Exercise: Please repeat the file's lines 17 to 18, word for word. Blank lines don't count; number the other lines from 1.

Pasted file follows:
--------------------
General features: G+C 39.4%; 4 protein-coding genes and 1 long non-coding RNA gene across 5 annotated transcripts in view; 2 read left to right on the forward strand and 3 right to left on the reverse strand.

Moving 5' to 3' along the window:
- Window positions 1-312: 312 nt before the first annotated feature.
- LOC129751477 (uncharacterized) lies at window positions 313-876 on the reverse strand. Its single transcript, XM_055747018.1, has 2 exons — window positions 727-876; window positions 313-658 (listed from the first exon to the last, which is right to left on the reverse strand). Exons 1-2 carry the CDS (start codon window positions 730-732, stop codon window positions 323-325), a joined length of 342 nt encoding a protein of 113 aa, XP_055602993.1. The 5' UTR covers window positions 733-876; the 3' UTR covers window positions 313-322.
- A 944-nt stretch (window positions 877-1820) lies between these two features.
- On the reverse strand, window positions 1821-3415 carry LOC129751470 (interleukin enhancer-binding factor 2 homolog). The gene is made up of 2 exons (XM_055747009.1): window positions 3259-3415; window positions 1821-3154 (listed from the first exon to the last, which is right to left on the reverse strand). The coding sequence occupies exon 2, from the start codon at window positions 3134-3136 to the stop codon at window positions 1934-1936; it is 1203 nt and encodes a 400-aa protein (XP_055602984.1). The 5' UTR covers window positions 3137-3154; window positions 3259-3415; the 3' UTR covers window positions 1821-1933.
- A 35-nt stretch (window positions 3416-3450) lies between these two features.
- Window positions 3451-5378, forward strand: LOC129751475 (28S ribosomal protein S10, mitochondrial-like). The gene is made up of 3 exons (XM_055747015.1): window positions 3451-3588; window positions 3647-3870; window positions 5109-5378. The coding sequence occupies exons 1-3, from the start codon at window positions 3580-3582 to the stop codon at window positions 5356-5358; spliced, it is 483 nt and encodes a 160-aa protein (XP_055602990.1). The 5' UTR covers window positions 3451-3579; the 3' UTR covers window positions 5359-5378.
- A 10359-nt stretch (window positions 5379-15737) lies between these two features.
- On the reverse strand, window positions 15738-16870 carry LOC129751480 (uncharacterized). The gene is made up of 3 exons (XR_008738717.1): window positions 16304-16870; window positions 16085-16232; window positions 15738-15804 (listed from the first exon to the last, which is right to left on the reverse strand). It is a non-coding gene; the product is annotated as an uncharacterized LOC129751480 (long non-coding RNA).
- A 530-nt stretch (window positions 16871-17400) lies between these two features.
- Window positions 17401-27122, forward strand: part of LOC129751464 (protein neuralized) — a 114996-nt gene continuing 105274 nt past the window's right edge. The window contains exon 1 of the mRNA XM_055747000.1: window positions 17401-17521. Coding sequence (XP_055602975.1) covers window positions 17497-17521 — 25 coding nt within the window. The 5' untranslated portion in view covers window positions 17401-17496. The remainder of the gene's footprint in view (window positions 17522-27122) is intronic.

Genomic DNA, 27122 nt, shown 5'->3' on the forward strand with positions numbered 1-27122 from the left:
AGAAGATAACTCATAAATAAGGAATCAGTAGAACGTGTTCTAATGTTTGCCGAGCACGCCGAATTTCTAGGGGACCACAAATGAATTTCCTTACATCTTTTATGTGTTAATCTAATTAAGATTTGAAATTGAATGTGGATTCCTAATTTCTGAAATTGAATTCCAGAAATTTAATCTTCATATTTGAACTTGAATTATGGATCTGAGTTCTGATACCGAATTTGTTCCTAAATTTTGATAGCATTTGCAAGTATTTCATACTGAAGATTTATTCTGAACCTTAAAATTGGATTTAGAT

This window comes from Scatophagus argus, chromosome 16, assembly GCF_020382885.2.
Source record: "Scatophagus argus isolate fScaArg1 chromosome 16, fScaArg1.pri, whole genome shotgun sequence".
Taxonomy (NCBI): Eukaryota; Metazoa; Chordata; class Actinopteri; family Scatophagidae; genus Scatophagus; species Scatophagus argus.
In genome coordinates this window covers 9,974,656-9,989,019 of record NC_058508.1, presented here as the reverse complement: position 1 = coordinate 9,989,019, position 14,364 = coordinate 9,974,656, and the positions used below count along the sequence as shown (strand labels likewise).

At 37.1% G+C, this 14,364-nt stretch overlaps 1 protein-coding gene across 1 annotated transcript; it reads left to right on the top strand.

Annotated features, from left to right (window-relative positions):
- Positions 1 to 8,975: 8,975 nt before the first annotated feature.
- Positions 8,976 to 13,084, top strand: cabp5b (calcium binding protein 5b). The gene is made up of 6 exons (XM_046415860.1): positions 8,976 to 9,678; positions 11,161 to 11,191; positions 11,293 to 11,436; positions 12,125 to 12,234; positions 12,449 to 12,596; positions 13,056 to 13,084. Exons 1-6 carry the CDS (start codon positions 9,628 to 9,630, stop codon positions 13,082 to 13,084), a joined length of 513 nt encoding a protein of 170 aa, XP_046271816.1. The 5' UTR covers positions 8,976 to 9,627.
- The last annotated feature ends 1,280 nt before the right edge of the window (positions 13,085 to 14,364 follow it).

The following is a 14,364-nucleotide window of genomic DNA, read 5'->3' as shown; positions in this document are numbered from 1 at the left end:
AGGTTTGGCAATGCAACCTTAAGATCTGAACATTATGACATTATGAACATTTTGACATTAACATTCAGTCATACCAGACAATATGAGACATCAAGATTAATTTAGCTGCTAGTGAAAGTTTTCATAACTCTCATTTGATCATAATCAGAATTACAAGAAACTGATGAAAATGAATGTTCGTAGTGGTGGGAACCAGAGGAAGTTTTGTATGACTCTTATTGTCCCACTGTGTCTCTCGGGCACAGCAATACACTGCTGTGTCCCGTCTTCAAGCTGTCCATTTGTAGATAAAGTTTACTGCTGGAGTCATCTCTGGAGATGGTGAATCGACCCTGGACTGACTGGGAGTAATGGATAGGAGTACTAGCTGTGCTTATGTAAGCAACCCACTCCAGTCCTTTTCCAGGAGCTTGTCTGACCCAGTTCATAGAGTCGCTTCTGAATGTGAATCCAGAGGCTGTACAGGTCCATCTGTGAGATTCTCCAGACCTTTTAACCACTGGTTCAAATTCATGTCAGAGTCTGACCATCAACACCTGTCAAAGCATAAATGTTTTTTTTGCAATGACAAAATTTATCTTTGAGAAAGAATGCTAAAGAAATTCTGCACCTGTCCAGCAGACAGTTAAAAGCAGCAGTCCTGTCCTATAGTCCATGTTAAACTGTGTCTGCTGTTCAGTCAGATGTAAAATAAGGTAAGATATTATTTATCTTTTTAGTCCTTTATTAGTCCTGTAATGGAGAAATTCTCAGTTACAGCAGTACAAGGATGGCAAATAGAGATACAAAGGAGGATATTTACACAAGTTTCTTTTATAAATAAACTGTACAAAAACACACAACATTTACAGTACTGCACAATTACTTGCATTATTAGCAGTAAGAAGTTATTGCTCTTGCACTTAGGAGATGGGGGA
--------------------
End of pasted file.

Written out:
Taxonomy (NCBI): Eukaryota; Metazoa; Chordata; class Actinopteri; family Scatophagidae; genus Scatophagus; species Scatophagus argus.
In genome coordinates this window covers 9,974,656-9,989,019 of record NC_058508.1, presented here as the reverse complement: position 1 = coordinate 9,989,019, position 14,364 = coordinate 9,974,656, and the positions used below count along the sequence as shown (strand labels likewise).